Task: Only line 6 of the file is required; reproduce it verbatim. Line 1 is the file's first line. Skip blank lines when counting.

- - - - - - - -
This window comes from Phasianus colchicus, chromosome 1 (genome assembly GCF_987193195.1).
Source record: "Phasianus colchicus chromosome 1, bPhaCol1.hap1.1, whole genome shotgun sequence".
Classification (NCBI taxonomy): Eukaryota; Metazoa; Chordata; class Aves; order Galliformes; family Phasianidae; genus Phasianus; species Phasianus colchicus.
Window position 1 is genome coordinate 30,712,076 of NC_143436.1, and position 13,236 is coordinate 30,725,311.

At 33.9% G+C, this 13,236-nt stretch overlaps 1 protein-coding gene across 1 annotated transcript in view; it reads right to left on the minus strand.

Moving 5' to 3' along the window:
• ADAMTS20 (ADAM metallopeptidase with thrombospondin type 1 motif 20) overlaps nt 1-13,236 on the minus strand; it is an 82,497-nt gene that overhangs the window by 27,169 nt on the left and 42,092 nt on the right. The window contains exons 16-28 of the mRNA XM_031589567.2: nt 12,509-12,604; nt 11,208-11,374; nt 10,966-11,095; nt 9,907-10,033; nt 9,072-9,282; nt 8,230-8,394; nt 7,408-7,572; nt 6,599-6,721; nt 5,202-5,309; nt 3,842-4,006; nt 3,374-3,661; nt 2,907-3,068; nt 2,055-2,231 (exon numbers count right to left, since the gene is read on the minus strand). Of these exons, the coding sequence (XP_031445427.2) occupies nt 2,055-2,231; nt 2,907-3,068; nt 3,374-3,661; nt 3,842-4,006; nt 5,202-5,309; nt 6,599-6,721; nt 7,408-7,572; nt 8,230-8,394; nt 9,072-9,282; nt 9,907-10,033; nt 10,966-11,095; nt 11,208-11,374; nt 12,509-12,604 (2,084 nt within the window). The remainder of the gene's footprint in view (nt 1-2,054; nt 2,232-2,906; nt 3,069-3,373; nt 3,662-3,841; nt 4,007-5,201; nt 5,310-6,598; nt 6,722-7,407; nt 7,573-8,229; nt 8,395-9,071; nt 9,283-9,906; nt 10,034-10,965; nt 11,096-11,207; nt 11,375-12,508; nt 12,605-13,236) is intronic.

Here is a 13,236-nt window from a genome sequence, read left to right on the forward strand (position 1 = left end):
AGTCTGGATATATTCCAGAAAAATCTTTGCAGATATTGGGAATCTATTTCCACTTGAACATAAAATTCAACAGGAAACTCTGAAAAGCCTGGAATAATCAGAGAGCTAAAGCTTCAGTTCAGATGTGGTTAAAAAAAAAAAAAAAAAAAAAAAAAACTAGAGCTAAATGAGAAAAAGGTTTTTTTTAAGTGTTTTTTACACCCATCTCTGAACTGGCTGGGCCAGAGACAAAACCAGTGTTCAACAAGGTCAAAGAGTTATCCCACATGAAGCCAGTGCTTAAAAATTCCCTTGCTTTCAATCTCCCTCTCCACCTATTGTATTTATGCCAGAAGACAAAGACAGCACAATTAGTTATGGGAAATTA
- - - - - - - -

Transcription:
Moving 5' to 3' along the window: